Anti-Vivisection and the Profession of Medicine in Britain : A Social History
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Tác giả: ,

Bộ sưu tập: Tài liệu truy cập mở

ISBN:  9781137556974

Ký hiệu phân loại: 179.4 Experimentation on animals

Thông tin xuất bản: BasingstokeSpringer Nature 2017,

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This book is open access under a CC BY 4.0 license. This book explores the social history of the anti-vivisection movement in Britain from its nineteenth-century beginnings until the 1960s. It discusses the ethical principles that inspired the movement and the socio-political background that explains its rise and fall. Opposition to vivisection began when medical practitioners complained it was contrary to the compassionate ethos of their profession. Christian anti-cruelty organizations took up the cause out of concern that callousness among the professional classes would have a demoralizing effect on the rest of society. As the nineteenth century drew to a close, the influence of transcendentalism, Eastern religions and the spiritual revival led new age social reformers to champion a more holistic approach to science, and dismiss reliance on vivisection as a materialistic oversimplification. In response, scientists claimed it was necessary to remain objective and unemotional in order to perform the experiments necessary for medical progress.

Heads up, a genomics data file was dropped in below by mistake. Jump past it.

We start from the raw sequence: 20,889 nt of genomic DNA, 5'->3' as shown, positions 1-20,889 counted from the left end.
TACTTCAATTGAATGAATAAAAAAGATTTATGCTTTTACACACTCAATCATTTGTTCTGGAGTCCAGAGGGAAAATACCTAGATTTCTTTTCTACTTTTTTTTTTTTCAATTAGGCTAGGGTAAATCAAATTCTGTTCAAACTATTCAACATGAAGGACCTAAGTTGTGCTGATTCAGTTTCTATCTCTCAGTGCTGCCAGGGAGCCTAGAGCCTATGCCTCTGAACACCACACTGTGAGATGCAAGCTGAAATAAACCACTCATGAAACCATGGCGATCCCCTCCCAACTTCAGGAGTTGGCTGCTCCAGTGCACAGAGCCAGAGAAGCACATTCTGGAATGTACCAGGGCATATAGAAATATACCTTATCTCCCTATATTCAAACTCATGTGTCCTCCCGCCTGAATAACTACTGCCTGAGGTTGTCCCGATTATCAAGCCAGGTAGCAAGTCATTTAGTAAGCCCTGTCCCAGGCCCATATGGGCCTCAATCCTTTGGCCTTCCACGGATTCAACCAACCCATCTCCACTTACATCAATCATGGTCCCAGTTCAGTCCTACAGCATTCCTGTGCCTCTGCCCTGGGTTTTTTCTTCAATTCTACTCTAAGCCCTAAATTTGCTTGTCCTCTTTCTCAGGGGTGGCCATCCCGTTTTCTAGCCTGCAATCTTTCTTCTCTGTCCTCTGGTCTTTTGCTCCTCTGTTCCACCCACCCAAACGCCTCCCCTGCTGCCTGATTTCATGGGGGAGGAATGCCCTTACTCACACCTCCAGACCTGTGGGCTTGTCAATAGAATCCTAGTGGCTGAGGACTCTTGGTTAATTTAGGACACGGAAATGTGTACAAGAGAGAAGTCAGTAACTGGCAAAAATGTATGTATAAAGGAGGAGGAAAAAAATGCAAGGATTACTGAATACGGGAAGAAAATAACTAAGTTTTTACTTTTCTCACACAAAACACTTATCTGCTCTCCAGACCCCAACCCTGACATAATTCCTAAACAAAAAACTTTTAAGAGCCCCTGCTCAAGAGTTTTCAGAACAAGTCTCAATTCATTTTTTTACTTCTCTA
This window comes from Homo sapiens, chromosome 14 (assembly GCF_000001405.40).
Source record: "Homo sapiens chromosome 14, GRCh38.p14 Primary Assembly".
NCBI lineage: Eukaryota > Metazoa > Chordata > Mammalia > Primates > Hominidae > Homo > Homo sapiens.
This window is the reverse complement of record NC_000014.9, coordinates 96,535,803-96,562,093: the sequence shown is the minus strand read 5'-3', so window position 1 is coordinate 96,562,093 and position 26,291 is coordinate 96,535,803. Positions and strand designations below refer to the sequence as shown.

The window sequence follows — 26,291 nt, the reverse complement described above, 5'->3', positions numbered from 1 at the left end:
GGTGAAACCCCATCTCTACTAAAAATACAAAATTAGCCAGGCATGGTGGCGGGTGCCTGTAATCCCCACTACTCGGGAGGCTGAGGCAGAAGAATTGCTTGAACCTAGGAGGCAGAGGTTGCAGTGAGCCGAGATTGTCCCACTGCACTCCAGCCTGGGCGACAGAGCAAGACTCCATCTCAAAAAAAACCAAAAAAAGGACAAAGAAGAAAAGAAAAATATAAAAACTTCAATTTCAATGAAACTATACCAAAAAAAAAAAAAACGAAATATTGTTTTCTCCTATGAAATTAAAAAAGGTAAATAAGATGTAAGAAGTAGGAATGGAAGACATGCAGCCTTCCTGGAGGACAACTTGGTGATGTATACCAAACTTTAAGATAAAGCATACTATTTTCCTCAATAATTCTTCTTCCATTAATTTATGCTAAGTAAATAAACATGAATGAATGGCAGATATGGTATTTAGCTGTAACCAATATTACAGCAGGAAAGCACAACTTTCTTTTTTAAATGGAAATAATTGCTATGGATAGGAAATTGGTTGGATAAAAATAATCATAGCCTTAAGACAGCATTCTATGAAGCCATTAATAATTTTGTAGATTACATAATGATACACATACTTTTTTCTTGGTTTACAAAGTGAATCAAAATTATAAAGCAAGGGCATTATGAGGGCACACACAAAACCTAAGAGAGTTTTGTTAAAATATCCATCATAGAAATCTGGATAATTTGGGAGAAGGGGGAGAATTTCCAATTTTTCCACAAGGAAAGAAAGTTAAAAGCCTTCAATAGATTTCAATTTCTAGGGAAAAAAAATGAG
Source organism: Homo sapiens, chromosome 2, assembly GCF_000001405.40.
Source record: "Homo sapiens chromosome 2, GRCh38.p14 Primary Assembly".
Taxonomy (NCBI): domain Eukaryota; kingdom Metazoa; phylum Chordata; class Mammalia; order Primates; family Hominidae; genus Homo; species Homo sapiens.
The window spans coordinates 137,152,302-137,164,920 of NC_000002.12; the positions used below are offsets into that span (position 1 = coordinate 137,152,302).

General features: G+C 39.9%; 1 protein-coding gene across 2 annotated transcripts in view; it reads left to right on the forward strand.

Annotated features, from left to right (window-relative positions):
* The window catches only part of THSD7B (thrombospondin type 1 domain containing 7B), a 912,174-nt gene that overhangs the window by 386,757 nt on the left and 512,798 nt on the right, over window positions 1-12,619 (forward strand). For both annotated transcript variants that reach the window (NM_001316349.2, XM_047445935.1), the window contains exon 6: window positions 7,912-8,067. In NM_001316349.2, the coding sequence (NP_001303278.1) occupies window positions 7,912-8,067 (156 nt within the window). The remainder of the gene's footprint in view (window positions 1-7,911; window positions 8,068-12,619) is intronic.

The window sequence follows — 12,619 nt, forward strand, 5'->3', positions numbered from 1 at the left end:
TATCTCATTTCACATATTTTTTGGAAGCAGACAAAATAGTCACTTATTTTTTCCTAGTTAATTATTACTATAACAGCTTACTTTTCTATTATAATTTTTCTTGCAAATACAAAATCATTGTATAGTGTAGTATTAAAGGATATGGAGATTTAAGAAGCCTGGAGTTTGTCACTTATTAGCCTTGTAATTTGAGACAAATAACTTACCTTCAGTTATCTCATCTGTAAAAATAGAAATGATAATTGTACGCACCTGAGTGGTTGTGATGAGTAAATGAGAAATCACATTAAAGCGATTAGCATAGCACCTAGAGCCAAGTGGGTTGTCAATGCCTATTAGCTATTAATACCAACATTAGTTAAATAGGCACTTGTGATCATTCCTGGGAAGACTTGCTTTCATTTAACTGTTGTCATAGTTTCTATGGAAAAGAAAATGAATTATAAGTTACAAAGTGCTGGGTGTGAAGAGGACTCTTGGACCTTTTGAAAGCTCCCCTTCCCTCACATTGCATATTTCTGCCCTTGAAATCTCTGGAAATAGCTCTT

Medical ethics & professional conduct -- bicssc; animal ethics-- animal experimentation-- anti-cruelty-

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